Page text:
Traffic increases bring new stop lights
August 28, 2008 · Updated 9:30 AM
MARYSVILLE As city traffic grows, so do the headaches for traffic engineers as they try to keep up.
Last summer city workers installed a brand new traffic signal at the
three-way intersection of 67th Avenue and 84th Street, next to Grace Academy and Cedarcrest Golf Course. As soon as engineers switched it on two cars rammed right into each other, much to their chagrin.
And so it goes, as five more signals are slated for installation in the city limits this year and other road re-alignments and improvements go ahead.
Snohomish County will be spending $2 million to upgrade an intersection south of Shoultes Elementary School, at 51st Street and 122nd, and Marysville will pitch in $400,000 of its own funds to relocate city-owned utilities lines buried nearby. In addition to raising the road bed, the county will install a traffic signal.
That project is much more involved than most others in the city, according to Jeff Massie, assistant city engineer with the Marysville Public Works Department. Adding a signal to an intersection costs about $150,000 to $250,000 to start, and thats just to put up the stanchions and signals. If the city has to acquire right-of-way, the costs will balloon quickly. A typical improvement sets the city back by $500,000 to $1.5 million, according to Massie, but developers are often required to foot the bill for intersections near their projects. They must mitigate the effects of new traffic drawn to their projects by building new lanes, installing signals or building completely new intersections with all the bells and whistles, Massie said.
A new Wal-Mart store planned for the intersection of SR 9 and SR 528 will have to provide those, for example, including a new signal at SR 528 and 83rd Street, and possibly at 87th Street as well, Massie said.
Other new signals are expected at various locations, but city engineers are touting a new scheme at the current bottleneck west of Allen Creek at Fourth Street/SR 528. SR 528 will be re-striped to provide two lanes in each direction and a center turn lane, and the bridge over the creek will be re-striped as well. The Washington State Department of Transportation gave the city a variance to allow two lanes of traffic in each direction on the bridge, which is too narrow for WSDOT standards, Massie said. There will be no shoulders or turn lane on the bridge, which will retain its raised sidewalks.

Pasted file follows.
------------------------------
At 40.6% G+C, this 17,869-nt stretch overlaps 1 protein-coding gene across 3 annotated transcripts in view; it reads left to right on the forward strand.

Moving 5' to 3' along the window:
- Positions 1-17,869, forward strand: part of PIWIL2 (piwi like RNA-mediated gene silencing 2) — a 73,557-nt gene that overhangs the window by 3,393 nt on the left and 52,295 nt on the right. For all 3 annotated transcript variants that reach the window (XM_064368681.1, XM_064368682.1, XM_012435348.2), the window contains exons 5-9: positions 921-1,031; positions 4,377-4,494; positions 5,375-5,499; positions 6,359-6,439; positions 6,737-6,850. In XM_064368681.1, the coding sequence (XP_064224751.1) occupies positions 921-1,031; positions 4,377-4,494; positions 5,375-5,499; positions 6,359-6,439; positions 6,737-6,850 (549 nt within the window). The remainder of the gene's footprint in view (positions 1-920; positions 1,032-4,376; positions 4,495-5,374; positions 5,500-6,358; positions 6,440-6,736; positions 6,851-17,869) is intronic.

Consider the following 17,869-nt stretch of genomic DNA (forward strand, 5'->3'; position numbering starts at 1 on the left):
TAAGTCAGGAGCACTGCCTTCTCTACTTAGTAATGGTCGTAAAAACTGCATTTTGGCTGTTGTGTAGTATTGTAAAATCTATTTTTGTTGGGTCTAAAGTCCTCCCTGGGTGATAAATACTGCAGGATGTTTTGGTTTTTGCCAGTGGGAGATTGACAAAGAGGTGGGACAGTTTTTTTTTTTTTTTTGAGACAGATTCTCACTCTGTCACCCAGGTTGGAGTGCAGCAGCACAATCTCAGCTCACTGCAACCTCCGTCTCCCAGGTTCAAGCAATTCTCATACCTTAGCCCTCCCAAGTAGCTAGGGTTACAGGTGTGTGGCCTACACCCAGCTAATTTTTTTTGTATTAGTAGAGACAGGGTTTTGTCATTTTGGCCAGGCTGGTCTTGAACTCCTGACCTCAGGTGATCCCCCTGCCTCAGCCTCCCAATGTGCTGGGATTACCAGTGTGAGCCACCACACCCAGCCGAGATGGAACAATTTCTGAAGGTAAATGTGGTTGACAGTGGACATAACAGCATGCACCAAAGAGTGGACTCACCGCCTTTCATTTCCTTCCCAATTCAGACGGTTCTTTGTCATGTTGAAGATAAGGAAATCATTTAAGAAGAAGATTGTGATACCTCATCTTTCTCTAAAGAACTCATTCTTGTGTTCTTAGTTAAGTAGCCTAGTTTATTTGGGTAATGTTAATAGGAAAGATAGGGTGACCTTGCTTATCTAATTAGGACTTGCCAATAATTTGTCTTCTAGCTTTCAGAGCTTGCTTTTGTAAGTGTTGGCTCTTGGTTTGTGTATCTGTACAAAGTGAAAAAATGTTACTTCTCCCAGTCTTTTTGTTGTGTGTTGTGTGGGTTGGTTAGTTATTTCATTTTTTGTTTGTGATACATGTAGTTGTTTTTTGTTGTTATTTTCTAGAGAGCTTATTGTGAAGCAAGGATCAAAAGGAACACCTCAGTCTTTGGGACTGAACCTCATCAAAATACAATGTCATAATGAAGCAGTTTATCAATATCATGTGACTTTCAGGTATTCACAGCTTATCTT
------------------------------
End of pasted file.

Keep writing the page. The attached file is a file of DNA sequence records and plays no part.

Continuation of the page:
Just west of the bridge is a double-trouble combination of two intersections where 47th Street crosses Third and Fourth streets. Third Street morphs into the busy Sunnyside Boulevard which carries an increasing load of traffic from new residential neighborhoods south of town, and a new strip mall at 47th and SR 528 was just built. That allowed the city to acquire another turn lane to be built, and engineers will improve both intersections at the same time.
The City Council on May 14 approved the purchase of an easement on the Exxon gas station property and will widen the street and provide more turning and collector lanes. Currently the Third Street intersection is a four-way stop and has too much traffic for cars to take turns waiting for each other to proceed.
We need to do the signal improvement at Third and Fourth streets to platoon traffic through more efficiently, Massie said, adding that both will be timed and coordinated with each other. Basically back-ups to each one affects the other one.
The wider roads will increase the road safety, but that is about all for now, Massie cautioned.
Theres no plans to increase the speed on that, at least this point in time, he said.
The $2 million intersection planned in county jurisdiction is at a T where 51st Avenue crosses the fork in Quil Ceda Creek. In addition to working around a sensitive waterway and riparian zone, the county plans to raise the roadbed to improve sightlines and level out a dip in the road. Another tool the city is thinking about using is the round-about, like the one at the intersection of 51st Avenue and 108th Street NE. They have worked better than signalized intersections in many cases and are much cheaper to install and maintain, according to Massie.